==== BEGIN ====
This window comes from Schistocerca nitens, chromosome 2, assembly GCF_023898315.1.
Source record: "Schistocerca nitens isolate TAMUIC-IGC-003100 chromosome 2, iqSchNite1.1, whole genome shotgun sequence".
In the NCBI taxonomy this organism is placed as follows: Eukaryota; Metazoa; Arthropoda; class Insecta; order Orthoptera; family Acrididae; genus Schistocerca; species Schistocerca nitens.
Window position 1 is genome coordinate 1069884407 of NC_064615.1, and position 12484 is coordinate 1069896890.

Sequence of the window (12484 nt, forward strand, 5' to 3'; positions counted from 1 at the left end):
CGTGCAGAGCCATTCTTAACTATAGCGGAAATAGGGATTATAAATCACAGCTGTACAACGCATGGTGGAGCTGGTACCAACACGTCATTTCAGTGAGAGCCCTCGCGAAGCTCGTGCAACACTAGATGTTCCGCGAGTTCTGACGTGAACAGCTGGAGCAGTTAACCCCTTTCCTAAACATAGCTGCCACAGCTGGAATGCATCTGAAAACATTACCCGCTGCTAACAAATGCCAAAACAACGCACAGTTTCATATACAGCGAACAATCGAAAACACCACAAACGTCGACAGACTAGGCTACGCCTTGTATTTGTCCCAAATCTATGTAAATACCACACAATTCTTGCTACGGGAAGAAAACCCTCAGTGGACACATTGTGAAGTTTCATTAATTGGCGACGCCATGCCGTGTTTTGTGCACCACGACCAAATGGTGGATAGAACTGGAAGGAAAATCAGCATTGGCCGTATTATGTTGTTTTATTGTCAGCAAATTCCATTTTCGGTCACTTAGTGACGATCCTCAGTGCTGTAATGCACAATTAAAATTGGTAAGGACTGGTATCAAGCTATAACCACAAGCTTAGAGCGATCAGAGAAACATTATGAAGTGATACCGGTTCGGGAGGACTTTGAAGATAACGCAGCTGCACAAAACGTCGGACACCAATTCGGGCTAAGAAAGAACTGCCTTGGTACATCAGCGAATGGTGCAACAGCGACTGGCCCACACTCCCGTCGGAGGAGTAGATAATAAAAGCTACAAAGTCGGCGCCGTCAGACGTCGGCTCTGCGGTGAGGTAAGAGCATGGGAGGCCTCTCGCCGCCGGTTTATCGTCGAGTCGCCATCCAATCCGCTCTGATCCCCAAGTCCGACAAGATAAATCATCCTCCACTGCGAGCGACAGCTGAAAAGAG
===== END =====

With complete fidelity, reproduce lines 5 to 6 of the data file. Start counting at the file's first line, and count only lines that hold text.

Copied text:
Sequence of the window (12484 nt, forward strand, 5' to 3'; positions counted from 1 at the left end):
CGTGCAGAGCCATTCTTAACTATAGCGGAAATAGGGATTATAAATCACAGCTGTACAACGCATGGTGGAGCTGGTACCAACACGTCATTTCAGTGAGAGCCCTCGCGAAGCTCGTGCAACACTAGATGTTCCGCGAGTTCTGACGTGAACAGCTGGAGCAGTTAACCCCTTTCCTAAACATAGCTGCCACAGCTGGAATGCATCTGAAAACATTACCCGCTGCTAACAAATGCCAAAACAACGCACAGTTTCATATACAGCGAACAATCGAAAACACCACAAACGTCGACAGACTAGGCTACGCCTTGTATTTGTCCCAAATCTATGTAAATACCACACAATTCTTGCTACGGGAAGAAAACCCTCAGTGGACACATTGTGAAGTTTCATTAATTGGCGACGCCATGCCGTGTTTTGTGCACCACGACCAAATGGTGGATAGAACTGGAAGGAAAATCAGCATTGGCCGTATTATGTTGTTTTATTGTCAGCAAATTCCATTTTCGGTCACTTAGTGACGATCCTCAGTGCTGTAATGCACAATTAAAATTGGTAAGGACTGGTATCAAGCTATAACCACAAGCTTAGAGCGATCAGAGAAACATTATGAAGTGATACCGGTTCGGGAGGACTTTGAAGATAACGCAGCTGCACAAAACGTCGGACACCAATTCGGGCTAAGAAAGAACTGCCTTGGTACATCAGCGAATGGTGCAACAGCGACTGGCCCACACTCCCGTCGGAGGAGTAGATAATAAAAGCTACAAAGTCGGCGCCGTCAGACGTCGGCTCTGCGGTGAGGTAAGAGCATGGGAGGCCTCTCGCCGCCGGTTTATCGTCGAGTCGCCATCCAATCCGCTCTGATCCCCAAGTCCGACAAGATAAATCATCCTCCACTGCGAGCGACAGCTGAAAAGAG